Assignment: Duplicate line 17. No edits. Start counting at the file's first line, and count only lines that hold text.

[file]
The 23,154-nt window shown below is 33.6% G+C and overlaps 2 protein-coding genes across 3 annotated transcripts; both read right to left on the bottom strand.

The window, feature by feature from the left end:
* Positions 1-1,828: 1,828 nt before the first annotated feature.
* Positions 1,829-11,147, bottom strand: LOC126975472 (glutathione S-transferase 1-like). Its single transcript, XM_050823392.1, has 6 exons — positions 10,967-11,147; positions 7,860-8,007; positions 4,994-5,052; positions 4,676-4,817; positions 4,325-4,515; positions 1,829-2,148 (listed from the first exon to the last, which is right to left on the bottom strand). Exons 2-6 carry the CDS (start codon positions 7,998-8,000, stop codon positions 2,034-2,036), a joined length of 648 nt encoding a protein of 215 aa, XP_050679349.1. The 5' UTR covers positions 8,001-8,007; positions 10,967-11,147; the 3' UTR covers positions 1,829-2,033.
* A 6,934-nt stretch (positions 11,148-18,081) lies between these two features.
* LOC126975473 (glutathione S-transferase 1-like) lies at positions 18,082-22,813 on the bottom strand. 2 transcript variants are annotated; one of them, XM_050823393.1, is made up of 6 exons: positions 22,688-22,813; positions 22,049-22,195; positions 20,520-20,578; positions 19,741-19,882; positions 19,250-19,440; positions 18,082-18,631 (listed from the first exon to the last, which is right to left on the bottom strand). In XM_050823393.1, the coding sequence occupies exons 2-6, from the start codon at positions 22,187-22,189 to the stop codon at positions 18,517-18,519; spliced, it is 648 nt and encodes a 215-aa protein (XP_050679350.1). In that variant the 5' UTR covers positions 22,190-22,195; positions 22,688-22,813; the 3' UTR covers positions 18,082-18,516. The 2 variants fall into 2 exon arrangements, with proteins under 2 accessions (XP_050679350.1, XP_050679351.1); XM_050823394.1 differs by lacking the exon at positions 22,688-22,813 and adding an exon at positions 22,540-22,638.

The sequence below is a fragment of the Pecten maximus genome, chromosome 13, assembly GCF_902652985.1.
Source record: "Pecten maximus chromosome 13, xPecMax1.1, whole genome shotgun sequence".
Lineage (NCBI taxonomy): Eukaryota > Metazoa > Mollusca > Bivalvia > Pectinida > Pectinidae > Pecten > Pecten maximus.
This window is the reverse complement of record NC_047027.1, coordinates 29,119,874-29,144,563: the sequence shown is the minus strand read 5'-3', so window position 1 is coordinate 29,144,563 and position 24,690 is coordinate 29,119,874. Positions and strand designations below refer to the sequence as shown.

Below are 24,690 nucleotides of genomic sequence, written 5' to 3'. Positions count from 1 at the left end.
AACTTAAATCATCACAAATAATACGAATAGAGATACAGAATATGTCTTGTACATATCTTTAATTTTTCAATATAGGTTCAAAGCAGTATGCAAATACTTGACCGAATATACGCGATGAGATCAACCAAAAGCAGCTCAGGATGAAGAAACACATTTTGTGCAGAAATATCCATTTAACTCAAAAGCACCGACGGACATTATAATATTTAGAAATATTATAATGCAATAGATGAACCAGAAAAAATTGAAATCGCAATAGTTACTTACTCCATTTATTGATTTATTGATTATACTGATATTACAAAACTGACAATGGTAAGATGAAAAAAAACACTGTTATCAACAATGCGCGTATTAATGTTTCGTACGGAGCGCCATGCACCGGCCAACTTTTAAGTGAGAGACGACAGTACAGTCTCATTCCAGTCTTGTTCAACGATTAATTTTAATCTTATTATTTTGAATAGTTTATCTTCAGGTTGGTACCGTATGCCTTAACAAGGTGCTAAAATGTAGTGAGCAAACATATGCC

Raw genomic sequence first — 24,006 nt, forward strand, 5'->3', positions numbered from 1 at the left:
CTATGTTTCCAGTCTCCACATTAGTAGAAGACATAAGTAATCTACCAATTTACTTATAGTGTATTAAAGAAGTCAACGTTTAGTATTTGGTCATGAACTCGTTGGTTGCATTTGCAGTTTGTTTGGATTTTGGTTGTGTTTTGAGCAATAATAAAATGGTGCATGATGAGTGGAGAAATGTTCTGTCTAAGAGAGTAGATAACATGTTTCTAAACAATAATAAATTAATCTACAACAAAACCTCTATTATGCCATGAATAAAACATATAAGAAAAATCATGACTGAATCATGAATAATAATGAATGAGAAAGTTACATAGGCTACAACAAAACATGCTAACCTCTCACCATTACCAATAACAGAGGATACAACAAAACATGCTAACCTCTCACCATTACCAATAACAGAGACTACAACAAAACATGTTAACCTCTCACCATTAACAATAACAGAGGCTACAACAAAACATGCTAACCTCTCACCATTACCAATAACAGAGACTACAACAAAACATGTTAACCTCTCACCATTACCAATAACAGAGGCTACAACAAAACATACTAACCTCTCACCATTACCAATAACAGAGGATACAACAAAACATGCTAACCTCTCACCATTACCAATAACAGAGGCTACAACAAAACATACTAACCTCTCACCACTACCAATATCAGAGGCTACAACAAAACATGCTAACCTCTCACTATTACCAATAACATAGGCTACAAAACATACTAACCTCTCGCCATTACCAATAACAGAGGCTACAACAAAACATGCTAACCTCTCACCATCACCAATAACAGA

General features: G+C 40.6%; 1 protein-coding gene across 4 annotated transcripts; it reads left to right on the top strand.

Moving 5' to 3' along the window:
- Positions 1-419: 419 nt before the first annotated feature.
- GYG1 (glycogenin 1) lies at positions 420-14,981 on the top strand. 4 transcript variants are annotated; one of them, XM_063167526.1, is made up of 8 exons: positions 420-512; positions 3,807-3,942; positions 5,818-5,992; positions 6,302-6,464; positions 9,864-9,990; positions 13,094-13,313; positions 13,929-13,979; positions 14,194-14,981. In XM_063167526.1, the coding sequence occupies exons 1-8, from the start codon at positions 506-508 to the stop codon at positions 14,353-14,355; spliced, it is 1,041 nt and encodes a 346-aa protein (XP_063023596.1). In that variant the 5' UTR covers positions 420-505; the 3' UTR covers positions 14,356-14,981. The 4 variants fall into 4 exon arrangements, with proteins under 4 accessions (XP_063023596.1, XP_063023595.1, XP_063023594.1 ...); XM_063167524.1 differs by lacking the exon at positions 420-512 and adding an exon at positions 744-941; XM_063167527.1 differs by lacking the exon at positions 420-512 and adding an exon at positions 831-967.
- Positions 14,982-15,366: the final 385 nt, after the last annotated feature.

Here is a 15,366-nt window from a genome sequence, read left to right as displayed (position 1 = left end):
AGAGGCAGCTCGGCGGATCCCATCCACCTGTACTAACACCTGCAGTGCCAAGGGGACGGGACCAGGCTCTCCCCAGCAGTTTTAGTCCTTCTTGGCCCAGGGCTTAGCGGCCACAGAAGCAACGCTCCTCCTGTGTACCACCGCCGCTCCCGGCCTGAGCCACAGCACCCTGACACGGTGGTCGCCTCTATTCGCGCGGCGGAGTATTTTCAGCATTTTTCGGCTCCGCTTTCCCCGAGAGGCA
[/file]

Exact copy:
- Positions 1-419: 419 nt before the first annotated feature.